The Odds of a Positive Resolution to Trade Disputes Have Increased

In this scenario, the short-term resolution of the trade dispute should allow continued strong global growth for the rest of 2018 and a renewed upswing in global equity markets, in our view.  However, the global economy would not receive an additional boost from Chinese reforms and the trade dispute would likely be resumed sometime in 2019.

The Pessimistic Case

The primary risk to these optimistic scenarios, in our view, is the potential that President Trump may be seeking the far more sweeping concessions that President Reagan extracted from Japan in the 1980s.  Robert Lighthizer, President Trump’s trade representative, was one of President Reagan’s lead negotiators with Japan.   We believe such sweeping concessions are unlikely because, unlike Japan, China is not an ally of the US and is not dependent on the US for its defense.  Furthermore, China believes that the concessions Japan granted to the US in the 1980s were a primary cause of Japanese stagnation that began in the 1990s (we disagree but our opinion does not count).

China’s leadership has already signaled how they will respond if they feel China is being pushed too hard to make trade concessions.  Several Chinese officials (with the notable exception of President Xi) have indicated that China will not negotiate with the threat of tariffs hanging over its head.  In fact, China’s state-run media asserted that Xi’s proposals were not concessions made in response to threats, but rather were initiatives that China already intended to implement. If President Trump pushes too hard for additional concessions, Chinese leadership could dig in on a principle of not negotiating while being threatened with tariffs. That could leave President Trump facing a choice between a humiliating retreat from his tariff threats or an outright trade war.

Should a trade war erupt, the Trump administration’s current tariff proposals apply to $150 billion in Chinese imports.  That exceeds total US exports to China, so any Chinese retaliation may have to venture into the dangerous ground of threatening to sell their vast Treasury bond holdings or explicit retaliation against the Chinese operations of US companies. Both equity and fixed income markets could suffer significant price declines as a result, in our view, which could cost Republicans and President Trump dearly in the midterm elections.  It is important to note that if China sells its Treasury holdings, their currency is likely to appreciate as they sell dollar assets and repatriate the money into yuan.  A rising yuan could put further downward pressure on Chinese exports.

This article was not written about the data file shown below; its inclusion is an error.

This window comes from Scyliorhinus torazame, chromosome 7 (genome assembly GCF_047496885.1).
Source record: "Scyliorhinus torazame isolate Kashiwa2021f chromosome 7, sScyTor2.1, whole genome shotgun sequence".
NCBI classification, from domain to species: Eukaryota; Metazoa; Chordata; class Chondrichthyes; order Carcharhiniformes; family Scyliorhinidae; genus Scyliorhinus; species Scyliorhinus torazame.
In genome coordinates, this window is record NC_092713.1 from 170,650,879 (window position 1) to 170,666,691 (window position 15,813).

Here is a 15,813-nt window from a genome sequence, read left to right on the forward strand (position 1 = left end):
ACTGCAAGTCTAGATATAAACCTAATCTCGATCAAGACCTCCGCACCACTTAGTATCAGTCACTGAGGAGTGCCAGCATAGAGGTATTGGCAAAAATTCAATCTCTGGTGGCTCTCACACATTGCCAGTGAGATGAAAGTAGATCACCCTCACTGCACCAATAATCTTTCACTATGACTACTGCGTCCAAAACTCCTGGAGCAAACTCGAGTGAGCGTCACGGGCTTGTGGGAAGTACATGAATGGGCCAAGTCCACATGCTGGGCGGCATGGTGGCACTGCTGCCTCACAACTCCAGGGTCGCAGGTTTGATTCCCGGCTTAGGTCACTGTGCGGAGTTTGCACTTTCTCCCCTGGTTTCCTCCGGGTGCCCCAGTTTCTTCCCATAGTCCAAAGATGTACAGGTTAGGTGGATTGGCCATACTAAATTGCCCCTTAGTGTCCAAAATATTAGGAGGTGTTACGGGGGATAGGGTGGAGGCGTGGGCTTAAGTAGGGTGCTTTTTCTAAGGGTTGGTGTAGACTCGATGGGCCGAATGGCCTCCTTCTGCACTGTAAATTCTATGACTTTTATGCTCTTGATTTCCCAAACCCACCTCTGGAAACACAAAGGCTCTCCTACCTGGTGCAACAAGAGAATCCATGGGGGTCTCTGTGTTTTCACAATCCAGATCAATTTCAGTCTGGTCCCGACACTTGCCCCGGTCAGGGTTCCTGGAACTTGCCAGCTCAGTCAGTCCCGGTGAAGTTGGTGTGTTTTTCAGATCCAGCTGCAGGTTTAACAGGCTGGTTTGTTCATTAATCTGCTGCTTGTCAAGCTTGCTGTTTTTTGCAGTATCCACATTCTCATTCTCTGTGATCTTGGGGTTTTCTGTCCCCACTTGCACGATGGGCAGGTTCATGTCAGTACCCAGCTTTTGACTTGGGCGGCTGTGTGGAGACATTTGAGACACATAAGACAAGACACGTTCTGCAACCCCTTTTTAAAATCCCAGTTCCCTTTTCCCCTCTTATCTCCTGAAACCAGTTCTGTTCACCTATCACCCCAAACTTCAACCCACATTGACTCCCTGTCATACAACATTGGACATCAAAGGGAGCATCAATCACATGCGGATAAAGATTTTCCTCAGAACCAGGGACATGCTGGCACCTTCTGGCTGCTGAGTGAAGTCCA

Risk Management

We believe markets are poised for significant upside if Trump’s aggressive strategy results in potentially meaningful reform of China’s trade policies.  However, the consequences for corporate earnings and global growth could be dire should the current dispute spiral into a trade war, in our view.  Financial markets have been bounced around by every angry tweet and every signal of potential compromise.  An environment with a high probability of a binary outcome (either very good or very bad) significantly complicates our risk management strategy.

We are implementing a multi-faceted approach to deal with the complexity of the possible outcomes. In our shorter time horizon portfolios, those portfolios with horizons less than 7 years, we will likely reduce equity exposure in the portfolios if our stop loss level is breached.  This approach should help mitigate drawdowns in these portfolios.  We believe that our longer time horizon portfolios can endure greater volatility and therefore we intend to maintain our current equity exposure in these portfolios if our initial stop loss is breached.  However, we have set a lower stop loss for these portfolios in case our pessimistic scenario becomes increasingly likely. Views and opinions are as of the date published and subject to change.


In his book The Art of the Deal, President Trump describes his negotiating style as an initial series of unreasonable demands and heated rhetoric followed by unexpected compromises. He appeared to follow this pattern in his dealings with North Korea, in his proposed steel and aluminum tariffs, and in his sudden decision to reconsider US participation in the Trans Pacific Partnership. China has offered significant concessions that, if accepted, can be marketed as a big triumph for the Trump administration’s aggressive approach to trade disputes.  President Trump’s track record thus far in office suggests that he will compromise quickly once he thinks he has achieved all he can achieve. Given the concessions China has put on the table, we believe the odds have significantly increased for a compromise solution offering at least the potential that China opens its markets to more foreign goods and services.

Market volatility will not end if we see a positive resolution to the China trade dispute, in our view. Our 2018 Outlook contended that markets will experience higher levels of volatility for the foreseeable future.   Fed interest rate hikes along with continued political drama should provide plenty of opportunity for markets to become unsettled.  However, we believe that a positive resolution to the current trade dispute could eliminate the primary risk to the global economy and allow continued strong earnings growth to push global equity market higher despite continued volatility.

Michael Jones, CFA, is Chairman, President and CEO, RiverShares Division, and Kevin Nicholson Chief Market Strategist, COO, RiverShares Division, at RiverFront Investment Group, a participant in the ETF Strategist Channel.